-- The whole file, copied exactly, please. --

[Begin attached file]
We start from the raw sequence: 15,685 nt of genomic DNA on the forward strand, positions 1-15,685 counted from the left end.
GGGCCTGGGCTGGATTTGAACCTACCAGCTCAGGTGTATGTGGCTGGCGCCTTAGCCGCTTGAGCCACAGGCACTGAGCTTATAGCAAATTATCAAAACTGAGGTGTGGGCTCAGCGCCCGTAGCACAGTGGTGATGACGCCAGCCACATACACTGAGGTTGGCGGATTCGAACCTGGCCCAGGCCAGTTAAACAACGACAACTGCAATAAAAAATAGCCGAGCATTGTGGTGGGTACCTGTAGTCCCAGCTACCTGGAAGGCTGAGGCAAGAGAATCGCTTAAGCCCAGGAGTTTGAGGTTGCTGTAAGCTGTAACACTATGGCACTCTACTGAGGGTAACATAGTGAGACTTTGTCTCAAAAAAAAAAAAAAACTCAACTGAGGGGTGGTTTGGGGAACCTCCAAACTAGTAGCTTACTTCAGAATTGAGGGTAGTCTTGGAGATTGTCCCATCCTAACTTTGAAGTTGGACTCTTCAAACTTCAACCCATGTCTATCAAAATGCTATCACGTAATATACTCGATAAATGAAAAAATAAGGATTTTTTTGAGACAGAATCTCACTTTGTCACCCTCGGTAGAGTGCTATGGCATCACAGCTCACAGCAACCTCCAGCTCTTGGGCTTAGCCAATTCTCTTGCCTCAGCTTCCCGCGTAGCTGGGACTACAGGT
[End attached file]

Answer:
We start from the raw sequence: 15,685 nt of genomic DNA on the forward strand, positions 1-15,685 counted from the left end.
GGGCCTGGGCTGGATTTGAACCTACCAGCTCAGGTGTATGTGGCTGGCGCCTTAGCCGCTTGAGCCACAGGCACTGAGCTTATAGCAAATTATCAAAACTGAGGTGTGGGCTCAGCGCCCGTAGCACAGTGGTGATGACGCCAGCCACATACACTGAGGTTGGCGGATTCGAACCTGGCCCAGGCCAGTTAAACAACGACAACTGCAATAAAAAATAGCCGAGCATTGTGGTGGGTACCTGTAGTCCCAGCTACCTGGAAGGCTGAGGCAAGAGAATCGCTTAAGCCCAGGAGTTTGAGGTTGCTGTAAGCTGTAACACTATGGCACTCTACTGAGGGTAACATAGTGAGACTTTGTCTCAAAAAAAAAAAAAAACTCAACTGAGGGGTGGTTTGGGGAACCTCCAAACTAGTAGCTTACTTCAGAATTGAGGGTAGTCTTGGAGATTGTCCCATCCTAACTTTGAAGTTGGACTCTTCAAACTTCAACCCATGTCTATCAAAATGCTATCACGTAATATACTCGATAAATGAAAAAATAAGGATTTTTTTGAGACAGAATCTCACTTTGTCACCCTCGGTAGAGTGCTATGGCATCACAGCTCACAGCAACCTCCAGCTCTTGGGCTTAGCCAATTCTCTTGCCTCAGCTTCCCGCGTAGCTGGGACTACAGGT